The junction of the Orange and Makhaleng Rivers at 1,400 m is the lowest point in Lesotho. It is also the highest lowest point of any country in the world

8. Lesotho has one of the highest adult literacy rates in Africa.

With a literacy rate of 85% for women and 67% for men, Lesotho has the highest adult literacy rate of any country in Africa. Furthermore, Lesotho is probably the only country in Africa where female literacy rate supersedes male literacy rate by a wide margin.

The gap between female literacy rate and that of the male is over 15%. This is probably the widest gap in the world.

Lesotho has one of the highest adult literacy rates in Africa

7. Diamond mining is an important part of the country’s GDP and accounts for 9% of it.

Lesotho is largely an agricultural country. Though, its land is highly rugged, stony and mountainous in most parts making large-scale farming difficult. Diamond boosts its national income. Diamond stones are not such many but they fetch the highest price in the world due to their unique quality.

Diamond mining is an important part of the country’s GDP and accounts for 9% of it

6. Lesotho sees 300 days of sunshine every year. Rainy season in the country falls between October and April.

Being ‘The Kingdom in the Sky’ Lesotho receives one of the highest exposures to sunlight in the world. Not being a hot desert country and more so, not being along the equator, 300 days of sunshine per year is quite high.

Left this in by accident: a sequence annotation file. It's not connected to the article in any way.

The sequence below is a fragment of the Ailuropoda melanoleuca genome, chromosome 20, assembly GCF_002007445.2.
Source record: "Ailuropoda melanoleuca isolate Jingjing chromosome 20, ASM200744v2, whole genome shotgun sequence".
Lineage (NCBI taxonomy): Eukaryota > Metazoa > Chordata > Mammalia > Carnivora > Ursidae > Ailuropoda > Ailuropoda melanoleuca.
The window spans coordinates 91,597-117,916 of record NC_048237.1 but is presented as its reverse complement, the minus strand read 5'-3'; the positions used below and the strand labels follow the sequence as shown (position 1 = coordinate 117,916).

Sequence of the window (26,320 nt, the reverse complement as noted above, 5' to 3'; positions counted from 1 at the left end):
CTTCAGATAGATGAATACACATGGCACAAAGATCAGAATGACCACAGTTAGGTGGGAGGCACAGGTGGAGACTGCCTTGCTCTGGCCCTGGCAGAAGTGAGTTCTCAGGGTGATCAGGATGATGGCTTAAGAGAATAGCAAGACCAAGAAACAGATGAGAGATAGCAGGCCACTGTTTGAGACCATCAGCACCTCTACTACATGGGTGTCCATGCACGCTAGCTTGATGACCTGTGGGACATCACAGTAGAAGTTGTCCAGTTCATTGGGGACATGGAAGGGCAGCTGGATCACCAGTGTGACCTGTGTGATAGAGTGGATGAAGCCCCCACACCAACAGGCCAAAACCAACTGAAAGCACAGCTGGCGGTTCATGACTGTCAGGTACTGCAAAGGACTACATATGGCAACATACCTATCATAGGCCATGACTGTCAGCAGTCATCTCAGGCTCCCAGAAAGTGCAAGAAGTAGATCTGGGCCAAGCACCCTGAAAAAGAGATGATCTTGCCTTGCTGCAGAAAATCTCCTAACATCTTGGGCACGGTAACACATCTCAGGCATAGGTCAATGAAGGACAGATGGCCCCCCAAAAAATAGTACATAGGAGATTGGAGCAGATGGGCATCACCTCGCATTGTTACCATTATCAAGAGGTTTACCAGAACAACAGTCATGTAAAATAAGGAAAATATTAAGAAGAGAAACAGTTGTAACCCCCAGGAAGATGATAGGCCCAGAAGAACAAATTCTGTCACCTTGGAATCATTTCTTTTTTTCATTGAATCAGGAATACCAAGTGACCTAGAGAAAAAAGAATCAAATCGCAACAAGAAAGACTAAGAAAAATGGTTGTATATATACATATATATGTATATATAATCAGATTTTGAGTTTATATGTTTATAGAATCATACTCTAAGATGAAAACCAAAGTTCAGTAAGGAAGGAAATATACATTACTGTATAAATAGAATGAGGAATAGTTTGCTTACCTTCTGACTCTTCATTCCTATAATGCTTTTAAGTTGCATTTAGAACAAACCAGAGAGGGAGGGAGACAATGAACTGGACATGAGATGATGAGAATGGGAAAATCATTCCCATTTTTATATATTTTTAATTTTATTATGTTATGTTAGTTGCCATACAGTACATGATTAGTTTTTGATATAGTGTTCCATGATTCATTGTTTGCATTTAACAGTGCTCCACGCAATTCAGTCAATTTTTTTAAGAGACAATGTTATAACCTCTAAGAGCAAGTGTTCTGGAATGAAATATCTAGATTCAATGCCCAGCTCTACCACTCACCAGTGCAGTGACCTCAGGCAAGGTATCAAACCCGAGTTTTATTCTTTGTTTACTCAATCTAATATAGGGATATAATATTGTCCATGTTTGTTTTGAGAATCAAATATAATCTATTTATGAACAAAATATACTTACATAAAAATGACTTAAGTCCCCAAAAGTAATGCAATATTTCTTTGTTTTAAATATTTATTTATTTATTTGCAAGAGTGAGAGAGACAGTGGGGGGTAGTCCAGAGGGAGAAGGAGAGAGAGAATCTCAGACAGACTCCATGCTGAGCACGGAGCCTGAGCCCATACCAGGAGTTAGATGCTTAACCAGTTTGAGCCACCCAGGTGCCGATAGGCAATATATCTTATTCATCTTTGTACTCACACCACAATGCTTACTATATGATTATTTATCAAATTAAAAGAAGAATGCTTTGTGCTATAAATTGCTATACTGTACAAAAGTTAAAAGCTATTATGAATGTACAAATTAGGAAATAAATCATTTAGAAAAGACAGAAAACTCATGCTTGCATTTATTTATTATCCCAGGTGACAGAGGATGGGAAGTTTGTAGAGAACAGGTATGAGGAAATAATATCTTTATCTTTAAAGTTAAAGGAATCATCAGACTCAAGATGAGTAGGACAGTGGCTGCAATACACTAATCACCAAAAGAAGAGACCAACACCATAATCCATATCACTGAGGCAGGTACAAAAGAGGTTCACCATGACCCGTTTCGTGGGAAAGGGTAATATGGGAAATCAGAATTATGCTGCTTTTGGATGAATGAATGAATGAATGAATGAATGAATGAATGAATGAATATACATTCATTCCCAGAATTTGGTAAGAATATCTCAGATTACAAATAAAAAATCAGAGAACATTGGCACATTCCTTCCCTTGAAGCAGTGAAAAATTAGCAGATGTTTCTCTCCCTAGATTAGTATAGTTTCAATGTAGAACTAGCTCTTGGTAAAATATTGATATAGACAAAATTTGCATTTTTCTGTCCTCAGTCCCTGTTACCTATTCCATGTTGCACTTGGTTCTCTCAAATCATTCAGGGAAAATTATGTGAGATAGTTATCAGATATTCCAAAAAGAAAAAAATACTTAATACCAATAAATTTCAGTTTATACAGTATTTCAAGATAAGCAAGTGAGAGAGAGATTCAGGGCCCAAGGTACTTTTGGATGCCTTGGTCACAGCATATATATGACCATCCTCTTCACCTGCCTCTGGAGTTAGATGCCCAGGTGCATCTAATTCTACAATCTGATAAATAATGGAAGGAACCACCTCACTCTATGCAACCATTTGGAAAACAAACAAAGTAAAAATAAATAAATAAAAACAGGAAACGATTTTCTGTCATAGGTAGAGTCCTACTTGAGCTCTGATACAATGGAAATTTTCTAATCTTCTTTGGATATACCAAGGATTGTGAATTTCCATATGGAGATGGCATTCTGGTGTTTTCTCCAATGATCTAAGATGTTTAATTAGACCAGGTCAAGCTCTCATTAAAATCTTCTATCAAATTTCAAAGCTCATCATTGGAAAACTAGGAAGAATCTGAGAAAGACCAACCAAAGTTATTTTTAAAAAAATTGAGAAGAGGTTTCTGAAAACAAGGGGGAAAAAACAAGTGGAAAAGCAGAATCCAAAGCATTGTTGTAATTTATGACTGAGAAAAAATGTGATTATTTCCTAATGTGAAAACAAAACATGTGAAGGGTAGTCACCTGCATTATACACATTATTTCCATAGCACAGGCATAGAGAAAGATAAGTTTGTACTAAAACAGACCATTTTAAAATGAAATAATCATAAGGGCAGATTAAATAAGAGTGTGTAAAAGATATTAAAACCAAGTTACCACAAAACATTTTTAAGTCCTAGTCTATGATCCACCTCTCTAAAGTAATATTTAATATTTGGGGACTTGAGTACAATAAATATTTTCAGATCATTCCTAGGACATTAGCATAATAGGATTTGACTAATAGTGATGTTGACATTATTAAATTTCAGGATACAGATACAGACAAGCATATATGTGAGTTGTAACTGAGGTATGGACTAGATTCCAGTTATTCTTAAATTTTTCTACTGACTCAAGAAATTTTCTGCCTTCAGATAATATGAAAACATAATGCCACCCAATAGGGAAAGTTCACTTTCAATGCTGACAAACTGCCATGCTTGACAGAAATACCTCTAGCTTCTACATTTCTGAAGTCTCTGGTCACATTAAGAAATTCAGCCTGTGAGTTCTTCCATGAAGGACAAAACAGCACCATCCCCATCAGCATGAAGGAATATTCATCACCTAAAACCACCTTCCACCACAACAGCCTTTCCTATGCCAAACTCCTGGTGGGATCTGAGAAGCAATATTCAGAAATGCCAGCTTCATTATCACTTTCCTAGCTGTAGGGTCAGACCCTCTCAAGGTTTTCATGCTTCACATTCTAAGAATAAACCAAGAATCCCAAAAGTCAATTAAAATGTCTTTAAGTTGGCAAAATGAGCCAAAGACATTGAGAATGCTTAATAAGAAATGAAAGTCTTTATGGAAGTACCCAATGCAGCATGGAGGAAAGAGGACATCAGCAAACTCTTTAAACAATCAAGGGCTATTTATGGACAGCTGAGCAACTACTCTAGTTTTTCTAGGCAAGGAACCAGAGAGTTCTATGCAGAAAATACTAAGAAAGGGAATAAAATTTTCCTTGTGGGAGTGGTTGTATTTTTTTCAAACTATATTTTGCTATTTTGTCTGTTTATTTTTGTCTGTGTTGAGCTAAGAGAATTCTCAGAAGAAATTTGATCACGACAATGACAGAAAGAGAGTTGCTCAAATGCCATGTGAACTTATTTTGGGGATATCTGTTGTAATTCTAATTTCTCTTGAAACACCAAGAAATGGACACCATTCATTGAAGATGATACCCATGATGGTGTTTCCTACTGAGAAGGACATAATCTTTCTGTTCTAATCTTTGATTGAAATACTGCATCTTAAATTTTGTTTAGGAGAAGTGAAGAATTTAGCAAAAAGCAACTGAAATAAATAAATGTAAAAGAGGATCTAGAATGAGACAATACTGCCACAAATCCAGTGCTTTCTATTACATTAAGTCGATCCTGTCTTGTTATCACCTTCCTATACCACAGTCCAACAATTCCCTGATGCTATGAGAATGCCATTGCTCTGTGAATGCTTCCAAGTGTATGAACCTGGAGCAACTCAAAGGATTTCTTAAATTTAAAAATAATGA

Lesotho sees 300 days of sunshine every year. Rainy season in the country falls between October and April

Another great read: 12 Interesting Facts About Togo

5. The Katse Dam in Lesotho is the second largest double-curvature arch dam in Africa. It is 185 m high and 710 m in length.

Katse Dam is only rivaled by Tekeza Dam in Ethiopia. Both are double curvature arch dams. Located on Malibamat’so River, Katse Dam not only acts as a reservoir of water but also generates hydroelectric power.

The Katse Dam in Lesotho is the second largest double-curvature arch dam in Africa. It is 185 m high and 710 m in length

4. Sesotho was one of the first African languages to develop a written form and has an extensive literature.

With the aid of Missionaries, Sesotho was translated into written form long before colonialists embarked on colonization project in most of interior Sub-Saharan Africa. This helped to boost literacy rates long before some African countries established formal schooling system.

Sesotho was one of the first African languages to develop a written form and has an extensive literature

3. Cow in Lesotho is valued above money.